It's June in Montreal, and Dr. Temperance Brennan, who has left a shaky marriage back home in North Carolina to take on the challenging assignment of Director of Forensic Anthropology for the province of Quebec, looks forward to a relaxing weekend in beautiful Quebec City. First, though, she must stop at a newly uncovered burial site in the heart of the city. The remains are probably old and only of archeological interest, but Tempe must make sure they're not a case for the police.
One look at the decomposed and decapitated corpse, stored neatly in plastic bags, tells her she'll spend the weekend in the crime lab. Something about the crime scene is familiar to Tempe: the stashing of the body parts; the meticulous dismemberment. As a pattern continues to emerge, Tempe calls upon all her forensic skills, including bone, tooth/dental, and bitemark analysis and x-ray microflourescence to convince the police that the cases are related and to try to stop the killer before he strikes again.
Told with lacerating authenticity and passion, Déjà Dead is both poignant and terrifying as it hurtles toward its breathtaking conclusion and instantly catapults Kathy Reich into the top ranks of crime authors.
©1997 Kathy Reichs (P)2011 Simon & Schuster
"Accomplished and chilling." (People)
"Kathy Reichs knows how to put all [of her] exotic experience into a novel....Quebec's own Southern gal give[s] Cornwell a run for the money." (Margaret Cannon, Globe and Mail)
"What makes Déjà Dead so compelling, in addition to the authoritative descriptions of how a forensic scientist 'reads' the story the bones tell, is the character of Brennan - smart, persistent, gutsy, ironic yet vulnerable." (Judy Stoffman, Toronto Star)
Book was way too detailed oriented on the small things. If you were watching this as a tv show or a movie, it would be ok but as a book, the details were just too involved. I am sure the abridged version would have been much better. Story line was actually good, but too cluttered by all the bla bla bla of the insignificant backround that was talked about.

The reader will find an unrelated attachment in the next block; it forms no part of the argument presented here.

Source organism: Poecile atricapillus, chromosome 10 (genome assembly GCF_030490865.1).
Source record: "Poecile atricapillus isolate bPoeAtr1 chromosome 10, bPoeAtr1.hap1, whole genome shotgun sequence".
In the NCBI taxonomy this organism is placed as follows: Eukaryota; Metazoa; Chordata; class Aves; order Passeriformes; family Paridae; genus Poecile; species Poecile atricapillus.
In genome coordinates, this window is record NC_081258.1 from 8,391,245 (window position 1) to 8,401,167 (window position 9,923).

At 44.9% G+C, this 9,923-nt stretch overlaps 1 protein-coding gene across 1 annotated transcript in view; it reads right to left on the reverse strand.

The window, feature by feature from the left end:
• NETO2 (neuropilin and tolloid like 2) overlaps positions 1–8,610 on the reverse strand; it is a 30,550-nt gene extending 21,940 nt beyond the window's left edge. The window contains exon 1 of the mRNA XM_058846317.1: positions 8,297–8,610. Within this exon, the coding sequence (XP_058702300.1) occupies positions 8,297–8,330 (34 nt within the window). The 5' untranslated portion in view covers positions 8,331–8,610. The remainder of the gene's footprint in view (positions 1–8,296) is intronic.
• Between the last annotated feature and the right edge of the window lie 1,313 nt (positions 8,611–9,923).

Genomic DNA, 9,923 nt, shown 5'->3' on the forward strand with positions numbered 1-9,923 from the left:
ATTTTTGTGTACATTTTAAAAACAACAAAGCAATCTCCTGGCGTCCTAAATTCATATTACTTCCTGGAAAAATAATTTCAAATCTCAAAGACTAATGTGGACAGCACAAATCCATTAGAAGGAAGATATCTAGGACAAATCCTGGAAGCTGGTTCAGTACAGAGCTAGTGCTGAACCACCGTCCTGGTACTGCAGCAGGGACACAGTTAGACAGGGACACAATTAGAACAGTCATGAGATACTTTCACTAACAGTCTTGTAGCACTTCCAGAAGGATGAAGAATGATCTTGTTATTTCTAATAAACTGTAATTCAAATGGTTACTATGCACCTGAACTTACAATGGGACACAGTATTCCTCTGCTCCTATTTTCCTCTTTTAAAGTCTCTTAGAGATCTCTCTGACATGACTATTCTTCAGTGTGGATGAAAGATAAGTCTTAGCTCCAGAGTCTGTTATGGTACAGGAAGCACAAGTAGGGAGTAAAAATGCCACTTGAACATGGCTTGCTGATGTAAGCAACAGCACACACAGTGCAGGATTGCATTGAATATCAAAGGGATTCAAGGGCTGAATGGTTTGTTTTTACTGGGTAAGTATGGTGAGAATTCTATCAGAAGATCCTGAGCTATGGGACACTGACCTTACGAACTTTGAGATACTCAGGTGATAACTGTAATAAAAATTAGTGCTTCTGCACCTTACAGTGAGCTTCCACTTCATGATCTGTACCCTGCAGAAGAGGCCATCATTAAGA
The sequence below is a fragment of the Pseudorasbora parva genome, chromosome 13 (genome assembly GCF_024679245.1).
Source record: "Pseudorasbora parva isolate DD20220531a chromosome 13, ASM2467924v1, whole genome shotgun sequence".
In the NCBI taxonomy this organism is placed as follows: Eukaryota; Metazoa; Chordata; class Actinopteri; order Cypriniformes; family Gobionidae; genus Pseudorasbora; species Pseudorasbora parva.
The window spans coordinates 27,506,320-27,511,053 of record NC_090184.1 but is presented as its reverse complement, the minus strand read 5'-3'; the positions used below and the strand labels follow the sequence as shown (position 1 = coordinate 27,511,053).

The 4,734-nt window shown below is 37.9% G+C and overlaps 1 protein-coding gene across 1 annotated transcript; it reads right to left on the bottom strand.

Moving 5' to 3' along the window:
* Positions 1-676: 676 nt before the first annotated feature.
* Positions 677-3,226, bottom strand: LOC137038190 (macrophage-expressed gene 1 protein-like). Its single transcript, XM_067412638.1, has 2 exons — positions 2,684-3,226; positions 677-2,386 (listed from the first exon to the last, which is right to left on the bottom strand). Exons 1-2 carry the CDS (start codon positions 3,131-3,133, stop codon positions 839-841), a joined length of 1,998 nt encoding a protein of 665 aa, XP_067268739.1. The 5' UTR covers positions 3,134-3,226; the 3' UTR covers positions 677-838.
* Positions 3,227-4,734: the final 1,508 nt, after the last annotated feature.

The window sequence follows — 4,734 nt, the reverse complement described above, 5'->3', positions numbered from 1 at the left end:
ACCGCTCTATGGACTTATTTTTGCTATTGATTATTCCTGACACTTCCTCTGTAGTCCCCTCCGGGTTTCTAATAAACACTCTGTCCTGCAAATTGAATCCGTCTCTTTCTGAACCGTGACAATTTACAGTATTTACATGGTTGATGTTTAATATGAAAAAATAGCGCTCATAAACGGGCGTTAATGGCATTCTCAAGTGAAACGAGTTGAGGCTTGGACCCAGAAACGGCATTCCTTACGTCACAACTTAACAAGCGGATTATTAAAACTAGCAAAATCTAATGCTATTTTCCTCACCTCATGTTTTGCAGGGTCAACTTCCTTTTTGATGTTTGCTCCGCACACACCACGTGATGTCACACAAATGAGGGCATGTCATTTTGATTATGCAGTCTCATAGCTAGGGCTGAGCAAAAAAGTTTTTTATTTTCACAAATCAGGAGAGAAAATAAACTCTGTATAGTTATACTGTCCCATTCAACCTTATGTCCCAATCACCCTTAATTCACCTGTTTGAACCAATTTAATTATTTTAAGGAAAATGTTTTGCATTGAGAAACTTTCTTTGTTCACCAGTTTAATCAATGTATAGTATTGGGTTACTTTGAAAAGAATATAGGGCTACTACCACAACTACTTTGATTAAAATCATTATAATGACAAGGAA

This is the first time that I felt that the book was NOT better than "the movie". I am a fan of the television series Bones, and looked forward to "reading" the book. I anticipated character development much better than the tv series, instead I was introduced to a middle-aged, whining, 12-step alchoholic meddler who "blunders" into crime solving and then blames others for the tragedies that ensue.
The narration was horrible.
Don't waste your credit.
Good story, annoying reader.
Too much breath
I originally thought the main character would be like Bones on TV, but although she had the same job and name, it was not the same character. That was okay and I got past that. But the reader's breathing was very annoying - you could frequently hear her in-take of breath and I found that distracting.
I was so excited to try the book series, but in this case the show is a million times better than the book. The narrator is the WORST! Her pauses, spit swallowing - it is all way too much!
It is a good mystery.
Anyone but Barbara Rosenblat... Listening is disgusting!
I am going to try the second book. I pray the dislike of this book is due to the narrator.
The narrator was good... but I did NOT enjoy her. She sounded like she smoked way too many cigarette's. Just not the voice I would put together with the character., Also... the way everything wrapped up at the end seemed very unrealistic to me. I was very disappointed. I don't think I'll read anymore from her.
I was surprised at the negative reviews of the narration of this book. I've listened to a number books narrated by Barbara Rosenblat and have always been impressed by her interpretations. Normally, I listen to books in the car, so possibly have not heard some of the "offending sounds" others have pointed out because of background road noise. But I think her performances are terrific. She has a way of creating a mood, a personality for the characters she reads. Subtleties in voice, in accent, denote and differentiate the characters beautifully. I have bought books she's narrated simply because she was the reader.